Google+

VIDEO GAME, MOVIE AND TV NEWS

Heavy Rain creator David Cage on how to capture emotion in games

Quantic Dream's CEO David Cage has been a strong supporter regarding emotion in games and is finding new ways of capturing an actor's full performance. During his panel at the Game Developer's Conference, Cage not only unveiled an incredible new tech demo (which you can watch here) that was running in real-time on the PlayStation 3, but he detailed what his studio has been up to since Heavy Rain was completed.

With a staff of 180 employees in Paris, France, Quantic Dream has been busy developing a new 3D engine from scratch, as well as building an in-house mocap studio, sound proof stage and has hired an experienced team to run it.

Using James Cameron's Avatar as an example, Cage wants to be able to capture the full performance, including facial animations, body movements and voice. The problem is that the technology requires that you shoot everything at the same time, there's always a camera in the actor's face, and the whole process is incredibly expensive - well out of a developer's budget.

That's what led Cage to develop a new prototype before starting production on the next game. He wanted to improve upon Heavy Rain and decided to create a tech demo, similar to The Casting to test out all the new ideas and learn more about full performance capture. The goal was to be able to create a clone of living actors.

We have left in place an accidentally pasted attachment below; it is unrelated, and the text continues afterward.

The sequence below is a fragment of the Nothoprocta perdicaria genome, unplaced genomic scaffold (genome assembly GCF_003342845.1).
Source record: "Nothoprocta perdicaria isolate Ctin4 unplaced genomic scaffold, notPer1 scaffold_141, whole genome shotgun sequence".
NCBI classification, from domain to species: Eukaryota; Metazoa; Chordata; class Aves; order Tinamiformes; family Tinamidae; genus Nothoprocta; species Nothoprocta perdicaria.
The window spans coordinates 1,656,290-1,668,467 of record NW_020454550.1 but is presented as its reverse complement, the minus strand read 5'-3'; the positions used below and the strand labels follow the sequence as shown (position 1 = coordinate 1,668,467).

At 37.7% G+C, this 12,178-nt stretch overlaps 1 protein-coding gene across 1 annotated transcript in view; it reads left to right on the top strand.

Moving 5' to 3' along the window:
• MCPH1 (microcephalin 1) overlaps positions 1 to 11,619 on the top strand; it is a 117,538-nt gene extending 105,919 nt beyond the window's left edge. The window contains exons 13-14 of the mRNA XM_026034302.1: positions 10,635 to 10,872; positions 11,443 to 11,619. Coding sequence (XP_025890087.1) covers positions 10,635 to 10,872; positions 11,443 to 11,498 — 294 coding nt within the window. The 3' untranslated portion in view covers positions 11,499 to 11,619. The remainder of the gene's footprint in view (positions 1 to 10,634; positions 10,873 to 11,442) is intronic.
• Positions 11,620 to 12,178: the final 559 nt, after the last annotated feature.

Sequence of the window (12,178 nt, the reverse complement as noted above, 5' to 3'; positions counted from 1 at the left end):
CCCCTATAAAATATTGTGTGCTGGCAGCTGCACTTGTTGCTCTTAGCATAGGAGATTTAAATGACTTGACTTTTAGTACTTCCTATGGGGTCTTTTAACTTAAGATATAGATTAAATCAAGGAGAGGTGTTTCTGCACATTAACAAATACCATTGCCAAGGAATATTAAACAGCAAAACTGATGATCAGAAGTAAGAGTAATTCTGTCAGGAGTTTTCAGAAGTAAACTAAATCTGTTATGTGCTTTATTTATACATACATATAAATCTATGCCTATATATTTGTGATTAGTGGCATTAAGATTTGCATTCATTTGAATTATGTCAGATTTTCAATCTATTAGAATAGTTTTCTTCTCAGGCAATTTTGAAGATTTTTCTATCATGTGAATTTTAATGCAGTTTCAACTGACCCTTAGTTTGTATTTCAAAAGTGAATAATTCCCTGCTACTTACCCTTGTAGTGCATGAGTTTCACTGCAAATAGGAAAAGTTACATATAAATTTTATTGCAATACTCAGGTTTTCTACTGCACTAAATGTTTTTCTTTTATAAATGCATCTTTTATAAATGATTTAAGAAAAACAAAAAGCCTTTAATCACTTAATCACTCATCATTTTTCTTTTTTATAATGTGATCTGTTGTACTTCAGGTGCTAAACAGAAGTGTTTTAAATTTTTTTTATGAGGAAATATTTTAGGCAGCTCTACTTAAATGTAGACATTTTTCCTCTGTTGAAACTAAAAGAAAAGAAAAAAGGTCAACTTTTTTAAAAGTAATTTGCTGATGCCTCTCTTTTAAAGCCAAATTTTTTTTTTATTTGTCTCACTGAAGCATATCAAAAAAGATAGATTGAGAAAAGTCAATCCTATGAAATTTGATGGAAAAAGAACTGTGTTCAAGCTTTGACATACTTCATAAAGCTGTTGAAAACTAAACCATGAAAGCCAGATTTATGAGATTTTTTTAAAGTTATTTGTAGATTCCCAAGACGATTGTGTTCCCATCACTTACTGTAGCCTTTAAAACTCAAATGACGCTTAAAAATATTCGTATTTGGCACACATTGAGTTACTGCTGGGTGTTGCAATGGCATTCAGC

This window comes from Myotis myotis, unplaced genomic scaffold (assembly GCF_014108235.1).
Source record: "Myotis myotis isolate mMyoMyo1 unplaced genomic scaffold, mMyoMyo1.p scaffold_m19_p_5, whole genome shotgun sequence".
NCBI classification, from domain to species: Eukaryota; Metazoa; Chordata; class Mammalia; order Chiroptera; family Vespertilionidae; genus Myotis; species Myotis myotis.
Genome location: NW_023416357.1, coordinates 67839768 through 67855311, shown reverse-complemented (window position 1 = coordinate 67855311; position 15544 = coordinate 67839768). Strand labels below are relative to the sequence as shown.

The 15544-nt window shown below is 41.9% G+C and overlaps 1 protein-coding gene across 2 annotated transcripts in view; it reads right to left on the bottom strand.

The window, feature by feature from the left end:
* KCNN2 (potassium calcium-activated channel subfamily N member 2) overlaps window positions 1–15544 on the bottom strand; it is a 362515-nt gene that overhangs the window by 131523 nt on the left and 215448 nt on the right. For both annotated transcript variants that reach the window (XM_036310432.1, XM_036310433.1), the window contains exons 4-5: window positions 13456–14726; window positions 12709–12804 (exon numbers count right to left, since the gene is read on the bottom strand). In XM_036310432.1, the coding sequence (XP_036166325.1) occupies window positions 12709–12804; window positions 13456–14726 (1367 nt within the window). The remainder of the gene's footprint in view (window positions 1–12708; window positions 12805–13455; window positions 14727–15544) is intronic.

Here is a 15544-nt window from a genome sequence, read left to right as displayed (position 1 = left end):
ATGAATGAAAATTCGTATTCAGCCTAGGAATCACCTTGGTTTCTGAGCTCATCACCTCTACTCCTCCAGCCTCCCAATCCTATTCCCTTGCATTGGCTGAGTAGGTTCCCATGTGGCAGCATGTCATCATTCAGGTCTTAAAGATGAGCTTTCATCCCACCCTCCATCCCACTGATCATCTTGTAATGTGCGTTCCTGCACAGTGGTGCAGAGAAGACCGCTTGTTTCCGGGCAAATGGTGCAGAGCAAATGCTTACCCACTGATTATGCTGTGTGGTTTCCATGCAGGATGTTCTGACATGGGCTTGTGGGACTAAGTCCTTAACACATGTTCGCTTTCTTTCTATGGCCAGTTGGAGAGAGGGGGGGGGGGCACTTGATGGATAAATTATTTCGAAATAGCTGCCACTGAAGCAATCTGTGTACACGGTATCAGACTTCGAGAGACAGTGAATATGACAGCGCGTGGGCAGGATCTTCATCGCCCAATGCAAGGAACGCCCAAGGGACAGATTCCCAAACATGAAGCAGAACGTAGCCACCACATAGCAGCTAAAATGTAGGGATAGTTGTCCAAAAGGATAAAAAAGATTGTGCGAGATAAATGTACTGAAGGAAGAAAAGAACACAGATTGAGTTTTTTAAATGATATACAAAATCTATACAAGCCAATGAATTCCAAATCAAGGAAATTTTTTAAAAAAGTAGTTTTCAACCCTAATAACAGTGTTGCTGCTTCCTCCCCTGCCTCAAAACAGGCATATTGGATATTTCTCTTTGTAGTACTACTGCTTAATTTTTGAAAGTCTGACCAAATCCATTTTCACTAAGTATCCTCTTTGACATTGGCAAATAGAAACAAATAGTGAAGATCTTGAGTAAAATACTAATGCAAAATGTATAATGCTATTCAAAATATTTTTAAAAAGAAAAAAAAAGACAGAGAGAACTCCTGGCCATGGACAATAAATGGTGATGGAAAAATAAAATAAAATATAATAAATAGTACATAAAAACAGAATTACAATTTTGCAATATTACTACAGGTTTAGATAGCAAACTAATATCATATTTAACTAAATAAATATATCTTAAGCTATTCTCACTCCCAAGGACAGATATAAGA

The tech demo, titled "Kara," is a five-minute short about a subservient android that is being pieced together. But when she balks at the idea of being sold as merchandise and is therefore deemed defective, she is quickly disassembled but is saved by her heartfelt plea. Cage said that he went through 70 actresses and only one fit the part. What's interesting is that the engine is already on version 3 and Kara was created about a year ago.

"Meaningful content is the most thing," said the CEO, who likes to tackle mature themes in his games. Even the subject of Kara brings up thought-provoking questions about our humanity. He reiterated that the demo is not the topic of his next game but that he does want to explore these matters that have no real answer.

As for the uncanny valley issue, he said that he would like to leave the valley at some point and that it was only a matter of time, perhaps years, where it wouldn't matter if his characters looked real or CG.

He also touched upon reaching the mainstream audience, noting that games like Wii Fit and Call of Duty cater to millions, but that are currently three existing spaces in the market: casual, family and hardcore.

"What we believe at Quantic Dream is that there is a space for adult games," he said. "Meaningful experiences for a mature audience. We believe that we can use interactivity to create meaningful games. Games with emotions and virtual actors telling you something. Resonating with you as a human being, giving you food for thought. We don't need to deliver messages or whatever, just need to create a moment in time that will leave an imprint in your mind."

About the Author
Sophia Tong

A transplanted Canadian that loves video games, dogs, poutine, snowboarding, photography, food, and naps. You can follow her on Twitter @sophiatong